Everything about this “Beautiful Woman Soldering” stock photo Is wrong

It’s useful and fulfills a gap in the current available research. What’s not “best” about that?


I dunno. Mostly I feel like I’m not doing anything particularly hard with that. The procedure will have to be modified, and there’s some paper research that I have yet to do, but I’m basically just swiping the method wholesale with little original thought. I’m not saying it’s pointless, I just wish there something more to sink my teeth into. But again, I still have to do some literature searches and dry lab it a little before I can say how much the method will have to be modified and how much effort is going to go into it. Maybe it will be harder than I think.

1 Like

She’s wearing them because they look good! But they look like chainsawing safety glasses to me. Orange-yellow colors are good for working in extremely variable light conditions, like brilliant sunlight mixed with deep shade. I use them. You don’t want to be temporarily blinded because you adjusted your position slightly while making a tricky cut.

Good point about piping. I can testify that it’s an issue when desoldering 50 year old pipes with a propane torch. Propane’s slow compared to MAPP or hotter gases, and I don’t know how that affects the amount vaporized. On the other hand I’ve had a lot of kester rosin-core electronic solder smoke go up my nose without any noticeable effect.

The best policy with stuff like mercury, lead and cadmium is to avoid exposure whenever you can, so that during an accidental exposure, you aren’t already carrying a cumulative load. This is why no amount of mercury should be legal in medical or food products if there is any alternative. Unnecessary exposure strips away your capacity to withstand accidental exposures.


Samantha, have you seen my headphone band? I can’t seem to…
Oh, hey. That’s not—what are… Never mind.

1 Like

I cut hardened spring wire a lot, and even though I wear glasses I have the habit of shutting my eyes for a moment at the actual clip. I’ve had things ricochet off my cheeks into my eyes.


“Beautiful woman repair soldering a printed circuit board.”

As opposed to “Ugly woman repair soldering a printed circuit board?”

Or as it is correctly known - English :wink:

1 Like

cool, thanks. the wellers still get hot in <10s, so they’re fine for me.

That may not work well. Mercury is much more volatile.

Try a bath of molten lead with defined surface and temperature, and blow defined amount of air over it (slowly to not cool the top surface of the bath) and bubble it through a defined amount of solution that will absorb it, dissolve it and bind it into a bright colored complex. Then use spectrophotometry to measure its concentration. Good old Lambert-Beer is a friend here.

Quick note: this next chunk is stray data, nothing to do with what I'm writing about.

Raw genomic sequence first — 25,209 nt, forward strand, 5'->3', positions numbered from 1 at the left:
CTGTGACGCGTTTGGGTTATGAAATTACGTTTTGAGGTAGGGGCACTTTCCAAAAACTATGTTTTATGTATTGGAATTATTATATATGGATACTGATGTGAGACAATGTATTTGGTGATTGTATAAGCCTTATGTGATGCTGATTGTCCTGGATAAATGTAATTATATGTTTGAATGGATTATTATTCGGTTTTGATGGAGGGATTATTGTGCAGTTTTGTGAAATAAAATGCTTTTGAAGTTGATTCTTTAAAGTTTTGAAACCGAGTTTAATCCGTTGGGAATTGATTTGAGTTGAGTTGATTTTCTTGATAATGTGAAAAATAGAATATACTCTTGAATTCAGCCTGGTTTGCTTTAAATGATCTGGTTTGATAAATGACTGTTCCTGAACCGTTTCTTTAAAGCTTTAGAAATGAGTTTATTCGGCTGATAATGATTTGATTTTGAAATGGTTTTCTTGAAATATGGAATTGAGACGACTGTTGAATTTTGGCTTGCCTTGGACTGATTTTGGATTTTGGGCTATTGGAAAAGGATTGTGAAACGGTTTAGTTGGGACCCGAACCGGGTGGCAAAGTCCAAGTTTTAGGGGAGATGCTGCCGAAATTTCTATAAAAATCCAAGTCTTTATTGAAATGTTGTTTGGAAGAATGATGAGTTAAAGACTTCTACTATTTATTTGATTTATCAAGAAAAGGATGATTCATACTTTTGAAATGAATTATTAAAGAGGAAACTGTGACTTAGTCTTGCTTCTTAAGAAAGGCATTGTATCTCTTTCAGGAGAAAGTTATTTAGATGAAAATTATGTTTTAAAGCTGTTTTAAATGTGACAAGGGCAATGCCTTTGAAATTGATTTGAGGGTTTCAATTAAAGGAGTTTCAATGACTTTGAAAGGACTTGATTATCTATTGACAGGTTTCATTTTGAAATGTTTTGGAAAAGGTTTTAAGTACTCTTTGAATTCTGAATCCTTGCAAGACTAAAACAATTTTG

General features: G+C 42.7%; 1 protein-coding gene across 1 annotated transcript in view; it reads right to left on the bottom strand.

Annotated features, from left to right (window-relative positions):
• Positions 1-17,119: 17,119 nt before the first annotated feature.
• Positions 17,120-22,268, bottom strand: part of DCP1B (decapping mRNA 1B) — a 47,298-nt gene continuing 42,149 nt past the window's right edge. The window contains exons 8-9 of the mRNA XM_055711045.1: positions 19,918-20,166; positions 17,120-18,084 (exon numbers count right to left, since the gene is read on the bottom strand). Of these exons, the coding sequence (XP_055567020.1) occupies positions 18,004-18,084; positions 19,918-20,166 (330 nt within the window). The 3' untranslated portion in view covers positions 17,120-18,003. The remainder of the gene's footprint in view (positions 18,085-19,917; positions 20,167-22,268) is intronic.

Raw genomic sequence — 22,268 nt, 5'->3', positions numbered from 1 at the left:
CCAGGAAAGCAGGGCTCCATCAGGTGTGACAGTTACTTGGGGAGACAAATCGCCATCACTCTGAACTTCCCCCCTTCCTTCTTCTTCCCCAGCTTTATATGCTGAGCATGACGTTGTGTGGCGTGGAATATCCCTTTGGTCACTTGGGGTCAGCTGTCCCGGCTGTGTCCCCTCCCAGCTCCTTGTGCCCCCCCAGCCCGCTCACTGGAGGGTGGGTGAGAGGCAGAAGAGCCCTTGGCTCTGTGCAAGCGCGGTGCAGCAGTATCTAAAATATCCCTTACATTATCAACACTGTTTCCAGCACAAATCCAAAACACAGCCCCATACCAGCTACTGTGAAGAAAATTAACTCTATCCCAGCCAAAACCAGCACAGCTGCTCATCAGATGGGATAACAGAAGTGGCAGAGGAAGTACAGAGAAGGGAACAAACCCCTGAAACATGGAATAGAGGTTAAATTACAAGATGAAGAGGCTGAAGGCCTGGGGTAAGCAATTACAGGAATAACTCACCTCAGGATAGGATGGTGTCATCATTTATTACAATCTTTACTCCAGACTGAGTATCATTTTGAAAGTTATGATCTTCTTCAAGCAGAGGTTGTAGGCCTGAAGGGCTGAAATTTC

Rock out with your caulk out!


Good idea for creating a positive control. I think that’s part of what I’m exploring though. If I get no vaporized lead, then I’ve demonstrated something important about the potential hazards of soldering without ventilation. My goal is to replicate normal soldering heats and pressures. It may prove more complicated if it somehow complexes with rosin, though. Again, need to do my homework on this. I’ve had other research ideas before that I thought were brilliant, but fell apart on paper rather quickly.


Welcome in engineering. :stuck_out_tongue:

Every researcher and every inventor has a graveyard of ideas in their basement.

Sometimes you have to dig more levels of the basement to fit them all in.


pfft, soldering guns. this is how i solder, and noones gonna change me.


Did you pronounce every “l”?

Can you show me how to handle 0402-sized parts with this?

Can you put it on youtube for some shared schadenfreude fun? :smiley:

I never said I had a working circuit after soldering.

(I’m a metal on metal solderer–i can make solder flow upstream and set with a flick of the torch :D)


I did some little flame soldering on pipes both water/HVAC-grade and gutter-sized, and some brazing of smaller parts. It’s fun! :smiley:

Point taken. But still, could be fun to watch! :smiley: :smiley:

Or Fowey.

That’s pronounced “Foy”, in case it’s a bit too obscure.

Orthopaedic surgeons hold fractures straight by driving “K-wires” across the break. They often need cutting short so they don’t catch. The surgeon is supposed to hold the end that will be discarded with pliers, but they sometimes forget. So flying spring wire fragments with blood on them …


For me it was screwing around making stuff like electric boats, but the olfactory memory thing is weird. I use solder frequently, but only sometimes does it “smell like that” and trigger the memory. Same thing with beer, every once in while a beer smells like the first beer I ever had.